I blink, and she’s gone, disappeared into the stream of market-goers.
I drop whatever I was holding. Could it really have been her? No — it makes no sense.
Because Marrie is dead.
There has to be some mistake. I only thought I saw what wasn’t really there.
It’s only now that I realize my heart has stopped beating. I grab onto the table for support. When it starts up, I see her again, up ahead.
I begin to jog towards her. I feel the others looking at me now, they must think that I lifted something from one of the tables. I don’t care. Everything about this woman matches the Marrie I knew — her height, the color of her hair, the way her haunches move when she walks — everything.
Sweat erupting from every pore of my body, I finally catch up to her. In profile there’s no difference either — more proof. The fine, straight nose, the thin, arching brow, the lower lip that’s fuller than its counterpart — it’s all her. It’s Marrie. She’s aged ten years, but I’d know her anywhere. Anywhere.
Beneath my shock is a wisp of anger. Just as I’m about to say something, I realize that she’s not alone. Her companion is a muscular, bald black man with a gold pirate’s hoop hanging from the ear that I can see. I notice that their hands touch, leaving no doubt that they’re connected. This is the second shock.
Now what? Whatever happens, I can’t allow her to get away, not a second time.
They stop at one of the tables near the outer border of the bazaar. Marrie reaches out and handles some kind of vegetable that’s long and green and leafy. I linger at an adjacent table and pretend to be interested in the cheap, handmade jewelry laid out there.
Marrie’s man says something to her.
“Si, I think so,” she answers.
The voice I sometimes still hear in my dreams has come to life here, in this most unlikely place, a rancid junk market in a third-rate country. It doesn’t matter that I don’t understand. Nothing matters except for not letting her out of my sight.
The man reaches into the pocket of his baggy cargo pants, hands over some money, and picks up the vegetable stalk. He and Marrie move on. Soon they’re beyond the tables and marching across a dusty parking lot. Just as they reach their vehicle, a beat-up, plum-colored Renault, the man shouts a few words. Marrie nods, and he turns on his heel and trots back towards the bazaar.
Luck is on my side. He’s forgotten something.
Marrie climbs into the passenger’s seat of the Renault. I wait until the man is out of sight, then move closer and try to peer through the mud-caked windshield.
She’s primping herself in the mirror attached to the sunshade. It’s all Marrie, every little gesture. My heart splinters into a thousand pieces.
I glance over my shoulder, to make sure that man isn’t on his way back. Then I go around to the open passenger’s window.
At first she doesn’t realize that I’m staring at her. When it finally registers, she looks at me and the hint of a smile appears on her face.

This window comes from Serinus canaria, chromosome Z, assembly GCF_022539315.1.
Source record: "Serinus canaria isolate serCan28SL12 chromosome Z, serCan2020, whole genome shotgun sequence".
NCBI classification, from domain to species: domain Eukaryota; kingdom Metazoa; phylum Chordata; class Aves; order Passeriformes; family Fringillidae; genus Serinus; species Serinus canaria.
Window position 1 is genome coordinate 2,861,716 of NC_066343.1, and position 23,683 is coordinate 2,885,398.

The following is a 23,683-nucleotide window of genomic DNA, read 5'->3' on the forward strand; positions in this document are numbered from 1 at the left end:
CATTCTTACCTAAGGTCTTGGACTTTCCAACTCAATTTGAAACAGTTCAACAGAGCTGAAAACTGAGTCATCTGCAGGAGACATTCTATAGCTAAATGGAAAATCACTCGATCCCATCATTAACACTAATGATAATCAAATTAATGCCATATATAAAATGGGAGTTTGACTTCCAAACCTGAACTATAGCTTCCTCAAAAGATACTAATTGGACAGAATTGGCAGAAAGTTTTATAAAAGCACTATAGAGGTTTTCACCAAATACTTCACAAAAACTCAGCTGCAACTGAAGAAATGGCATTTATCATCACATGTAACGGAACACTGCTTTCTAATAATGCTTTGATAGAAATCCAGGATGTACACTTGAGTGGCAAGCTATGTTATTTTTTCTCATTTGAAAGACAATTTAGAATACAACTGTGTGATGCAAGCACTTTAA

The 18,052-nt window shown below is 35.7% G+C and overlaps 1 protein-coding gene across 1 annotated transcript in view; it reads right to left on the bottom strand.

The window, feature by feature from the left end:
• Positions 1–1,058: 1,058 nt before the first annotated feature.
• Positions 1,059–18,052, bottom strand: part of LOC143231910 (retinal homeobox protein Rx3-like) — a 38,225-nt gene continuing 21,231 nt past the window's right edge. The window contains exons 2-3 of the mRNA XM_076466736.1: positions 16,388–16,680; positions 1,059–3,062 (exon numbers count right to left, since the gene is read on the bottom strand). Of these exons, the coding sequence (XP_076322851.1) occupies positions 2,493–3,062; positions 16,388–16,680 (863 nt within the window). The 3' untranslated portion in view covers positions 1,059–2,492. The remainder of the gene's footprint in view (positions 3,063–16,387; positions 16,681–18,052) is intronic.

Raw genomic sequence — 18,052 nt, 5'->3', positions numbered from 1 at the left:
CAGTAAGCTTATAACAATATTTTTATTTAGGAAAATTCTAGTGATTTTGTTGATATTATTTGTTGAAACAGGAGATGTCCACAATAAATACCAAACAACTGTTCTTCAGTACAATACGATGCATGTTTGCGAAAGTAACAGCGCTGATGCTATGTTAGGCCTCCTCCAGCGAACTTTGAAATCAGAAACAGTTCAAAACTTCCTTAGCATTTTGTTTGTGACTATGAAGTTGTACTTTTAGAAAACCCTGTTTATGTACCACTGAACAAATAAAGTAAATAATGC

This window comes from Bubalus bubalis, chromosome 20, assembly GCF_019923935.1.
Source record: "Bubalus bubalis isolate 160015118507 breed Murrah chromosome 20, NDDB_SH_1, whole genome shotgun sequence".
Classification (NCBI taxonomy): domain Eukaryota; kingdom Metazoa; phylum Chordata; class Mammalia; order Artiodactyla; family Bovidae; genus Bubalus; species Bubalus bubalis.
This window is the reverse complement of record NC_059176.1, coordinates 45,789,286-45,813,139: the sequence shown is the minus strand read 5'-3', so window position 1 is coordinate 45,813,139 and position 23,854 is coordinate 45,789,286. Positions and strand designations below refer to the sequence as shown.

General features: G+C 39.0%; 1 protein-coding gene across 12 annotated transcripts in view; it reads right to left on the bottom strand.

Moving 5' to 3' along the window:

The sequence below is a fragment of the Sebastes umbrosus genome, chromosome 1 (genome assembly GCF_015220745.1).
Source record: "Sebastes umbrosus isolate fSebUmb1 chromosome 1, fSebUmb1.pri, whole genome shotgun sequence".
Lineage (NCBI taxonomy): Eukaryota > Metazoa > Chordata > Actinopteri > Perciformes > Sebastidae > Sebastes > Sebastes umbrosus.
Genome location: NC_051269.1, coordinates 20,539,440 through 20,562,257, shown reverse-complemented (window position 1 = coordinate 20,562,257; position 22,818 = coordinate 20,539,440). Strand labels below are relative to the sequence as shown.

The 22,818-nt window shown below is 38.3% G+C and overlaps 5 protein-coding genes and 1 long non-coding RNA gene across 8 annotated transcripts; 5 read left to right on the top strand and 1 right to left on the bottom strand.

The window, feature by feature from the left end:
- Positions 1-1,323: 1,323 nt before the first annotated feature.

“Do you need something…?”
Of course she speaks perfect American English. Because it’s her.
I imagine that I see a tremor pass through her body. She cups her brow and looks at me, harder.
“Do I know you?”
I keep waiting for her to recognize me. Because she must.
“Yes,” I whisper in a quavering voice.
She shakes her head. “I don’t think so.” For the first time, she appears uncertain.
“I’m sure of it. Twelve years isn’t all that long, is it?”
She turns back to her image in the mirror.
“What are you doing here, Paul? How did you find me? Did you follow me or something? With that mustache, I hardly recognized you.”
“No. I wasn’t looking for you. I never looked for you. From the first day I assumed that you were dead. This — today — was by chance. I just happened to be walking through the bazaar when I saw you. It was a stroke of sheer luck….”
“I didn’t think you liked to travel to certain places.” She seems to be talking to herself.
“I thought you were dead,” I repeat. “All this time I thought you were dead.”
Marrie shakes her head again, her unkempt tresses more lovely than ever. Back in New York she was never less than perfectly maintained, and this new, careless look — shorts, sandals, diaphonous blouse — makes me want to enfold her in my arms, even if I should hate her for what she’s done. Because it’s obvious now that she thought she escaped — from our life, from everything. From me.
“I can’t talk to you about this,” she says curtly, “not now. Deaven will be back in a minute. You’d better go, Paul.”
“I don’t care about him. He means nothing to me.”
“What about me? I was — I am — your husband! I need to know what happened. I need to know everything. You owe me that — you owe me at least that.”
“I don’t owe anything to anyone.”
It’s true. I’m impotent in the face of those words. Nevertheless, she appears to be thinking it over.
“But if you have to know, meet me tonight at the Black Rooster. It’s on the other side of the highway. Now go. Please. He’s on his way back.”
“What in the world happened to you?” says Natalie when I appear at the café, where she’s curled into a rattan chair, an American magazine open on her lap. She looks at me as if she’s never seen me before — or as if I’m not the same person.
“Sorry. I got involved in checking out some watercolors and completely lost track of the time. You know how I am….”